For the next 3 hours, the rain came in waves.

I evnetually stretched out on the ground, and I think I fell asleep for a bit.

It turned out that I did have one bar, so I was able to look at the weather map. A little band was moving right across me and fizzling out as it moved east. Just lucky, I guess.

When it appeared to have quit, I packed back up and got moving again, only for another wave to come through. That time I just threw the tarp over my head like a poncho and waited it out. Twenty minutes max, that time.

Ok. Are we done?

Let's go.

P6 was a blast, even wet. There was a good layer of leaf duff on the trail, like there had been on P3, which really helped.

P6 Shred

In the middle, there's a pretty long, steep climb, that I remembered being super techincal, but it didn't seem bad to me that day, like maybe some recent work had been done on it.

I'd forgotten about the dedication out by the parking lot, and was pleasantly surprised to see it.

P6 Dedication

I could hear people sounds as I approached the lot, and it turned out that there was a guy and his kid, packing up and heading out. They'd stayed at MGap the day and night before, and driven out for a quick out-and-back on P6. I'd seen what looked like evidence that someone else had been through earlier, and wondered if somehow someone had passed me while I was posted up or something. It made sense after talking to them.

Dennis Mill Road had a "Road Closed" sign on it, but I hoped it was something I could navigate on the bike, so I went that way. It turned out that a tree had fallen across the bridge near Dennis Mill proper, damaged the guard rail, and possibly the substructure.

Dennis Mill Bridge


It looked safe enough to walk across, so I did that.

It had warmed up a good bit by then too. It wasn't "warm", but it was comfortable if you were moving.

It was overcast and wet. The last bits of green were still holding on. There was was a weird, gloomy beauty everywhere.

Dennis Mill 
	Dennis Mill Road

I took pavement north to the Stallion store, which is, apparently, no longer called the "Stallion". It's now just the Kwik Shop.

Kwik Shop Nee Stallion

In the direction of Fort Mountain, there was more of that gloomy beauty. I tried to get a shot of it, but these church signs were kind-of in the way.

Church Competition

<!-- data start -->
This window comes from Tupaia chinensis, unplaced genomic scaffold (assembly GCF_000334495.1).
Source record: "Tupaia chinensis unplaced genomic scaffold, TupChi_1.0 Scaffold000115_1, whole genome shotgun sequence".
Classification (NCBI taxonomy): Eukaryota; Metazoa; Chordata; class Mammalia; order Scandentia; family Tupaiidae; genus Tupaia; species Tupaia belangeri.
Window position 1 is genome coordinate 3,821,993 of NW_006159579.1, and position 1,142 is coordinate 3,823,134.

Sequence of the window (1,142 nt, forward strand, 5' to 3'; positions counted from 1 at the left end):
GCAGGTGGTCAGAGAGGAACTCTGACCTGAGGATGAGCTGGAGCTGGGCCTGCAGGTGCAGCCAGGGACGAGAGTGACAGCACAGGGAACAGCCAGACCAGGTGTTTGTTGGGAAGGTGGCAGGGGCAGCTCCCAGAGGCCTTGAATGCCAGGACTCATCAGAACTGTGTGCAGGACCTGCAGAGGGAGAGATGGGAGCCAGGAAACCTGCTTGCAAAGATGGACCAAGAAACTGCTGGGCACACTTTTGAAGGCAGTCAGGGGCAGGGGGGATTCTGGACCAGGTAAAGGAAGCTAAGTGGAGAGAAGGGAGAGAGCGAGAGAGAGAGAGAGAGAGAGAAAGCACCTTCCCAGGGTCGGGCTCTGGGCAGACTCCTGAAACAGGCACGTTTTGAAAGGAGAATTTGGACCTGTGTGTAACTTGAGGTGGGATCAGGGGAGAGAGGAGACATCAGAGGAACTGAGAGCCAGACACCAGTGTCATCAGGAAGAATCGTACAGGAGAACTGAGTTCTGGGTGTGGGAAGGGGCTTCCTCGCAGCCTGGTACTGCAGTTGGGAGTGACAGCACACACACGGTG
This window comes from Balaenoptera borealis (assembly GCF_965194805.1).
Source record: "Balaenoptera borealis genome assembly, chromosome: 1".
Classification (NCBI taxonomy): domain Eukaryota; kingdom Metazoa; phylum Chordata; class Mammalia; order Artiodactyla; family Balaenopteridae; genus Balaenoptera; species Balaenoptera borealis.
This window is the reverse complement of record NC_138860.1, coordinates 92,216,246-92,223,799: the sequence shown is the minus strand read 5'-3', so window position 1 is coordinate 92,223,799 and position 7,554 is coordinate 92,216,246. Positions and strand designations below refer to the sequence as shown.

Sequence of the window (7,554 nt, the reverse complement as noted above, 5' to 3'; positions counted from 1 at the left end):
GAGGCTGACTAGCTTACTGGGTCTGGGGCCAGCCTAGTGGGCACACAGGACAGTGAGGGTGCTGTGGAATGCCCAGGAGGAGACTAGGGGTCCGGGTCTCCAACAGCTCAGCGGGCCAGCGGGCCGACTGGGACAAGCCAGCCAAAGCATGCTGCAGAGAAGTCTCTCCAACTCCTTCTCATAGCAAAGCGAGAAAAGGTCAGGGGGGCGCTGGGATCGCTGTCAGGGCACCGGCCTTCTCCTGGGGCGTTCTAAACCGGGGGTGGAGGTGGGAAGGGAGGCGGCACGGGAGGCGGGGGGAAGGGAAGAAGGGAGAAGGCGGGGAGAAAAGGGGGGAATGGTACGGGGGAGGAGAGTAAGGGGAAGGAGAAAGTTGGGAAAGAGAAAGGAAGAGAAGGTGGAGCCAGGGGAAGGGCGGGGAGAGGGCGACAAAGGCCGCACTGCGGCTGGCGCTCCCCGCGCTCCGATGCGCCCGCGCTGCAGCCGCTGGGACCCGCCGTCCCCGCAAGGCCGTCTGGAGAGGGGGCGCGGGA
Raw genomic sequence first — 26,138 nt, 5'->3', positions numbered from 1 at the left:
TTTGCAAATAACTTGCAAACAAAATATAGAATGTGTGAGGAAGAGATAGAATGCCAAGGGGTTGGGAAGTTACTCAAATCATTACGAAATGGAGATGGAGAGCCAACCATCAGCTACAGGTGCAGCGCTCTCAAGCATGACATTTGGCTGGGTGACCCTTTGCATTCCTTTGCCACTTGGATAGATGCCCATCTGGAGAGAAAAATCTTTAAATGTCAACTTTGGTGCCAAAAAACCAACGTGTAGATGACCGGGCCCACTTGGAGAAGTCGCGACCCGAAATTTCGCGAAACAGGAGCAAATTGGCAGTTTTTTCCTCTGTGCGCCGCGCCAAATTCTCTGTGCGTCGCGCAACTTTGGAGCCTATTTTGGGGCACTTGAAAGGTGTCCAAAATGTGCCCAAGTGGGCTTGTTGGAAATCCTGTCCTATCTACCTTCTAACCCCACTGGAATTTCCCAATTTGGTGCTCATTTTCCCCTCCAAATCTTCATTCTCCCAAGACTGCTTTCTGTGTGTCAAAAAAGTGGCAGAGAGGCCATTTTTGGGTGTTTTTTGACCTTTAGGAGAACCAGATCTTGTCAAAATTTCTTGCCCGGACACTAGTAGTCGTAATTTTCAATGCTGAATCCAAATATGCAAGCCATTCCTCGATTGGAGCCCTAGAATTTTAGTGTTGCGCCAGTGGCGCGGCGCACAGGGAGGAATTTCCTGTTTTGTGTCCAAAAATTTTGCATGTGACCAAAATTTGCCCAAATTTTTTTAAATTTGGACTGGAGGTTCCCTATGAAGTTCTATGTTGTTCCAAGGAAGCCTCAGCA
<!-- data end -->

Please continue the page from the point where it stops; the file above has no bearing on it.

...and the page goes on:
Later, looking at the photo, they made a more interesting subject than the background. "Go to my church. No, go to my church! No! Go to MY church!"

Heading north, there are better and better views of Fort Mountain.

Holly Creek Church with Fort Mountain 
	Fort Mountain

When I hit CCC Camp Road, I passed several riders coming from the other direction. I recognized 2 of the 3, but couldn't place their names. It's terrible how bad I am with names.

Having recently ridden that same stretch from there back to MGap, unloaded, I was able to compare the experience directly. I was definitely NOT tempo climbing that day. I didn't make terrible time, but I wasn't setting any PRs either. I'd planned on climbing up to the top of Bear Creek, coming down, and maybe hitting some Pinhotis on the way back, but it was super wet, and I'd already lost like 3 or 4 hours waiting out the rain. In theory, I had lunch waiting for me too, though it was like 2PM at that point, and lunch was long over, so I wasn't too sure about that.

I bailed on the Bearhoti, and headed back in, past the old firetruck...

The Old Firetruck



Aaaand I forgot entirely about lunch until like an hour later after I'd gotten showered and dressed. Oops.

I considered staying for dinner, but it was like 3 hours away.

In the end, I visited for a bit, then hit the road. On the way out, I passed this horse-drawn wagon!

Horse Drawn Wagon

And, it's not the first time I've seen that same wagon. However, the last time I saw it was more than 10 years ago at the bottom of Noontootla, flanked by several additional riders on horseback. This time, it was just the wagon. I'm pretty sure it's the same one, but I'm too lazy to go digging through my old posts and photos, so I'm going to assume that it's the same one. I mean, how many of them could there be these days?

I tried calling Mark B. on the way back to town, but he was heading home from Chicago at the time, and nowhere nearby. I ended up eating at that Wood Fired Pizza place, and checking out one of the local antique stores.

Yeah, I do that now. I'm officially old.

Actually I felt OFFICIALLY old that night, or maybe the next day, driving around Atlanta. I put on 97.1 The River, the local classic rock station, and Jeremy was playing. Jeremy. From Pearl Jam.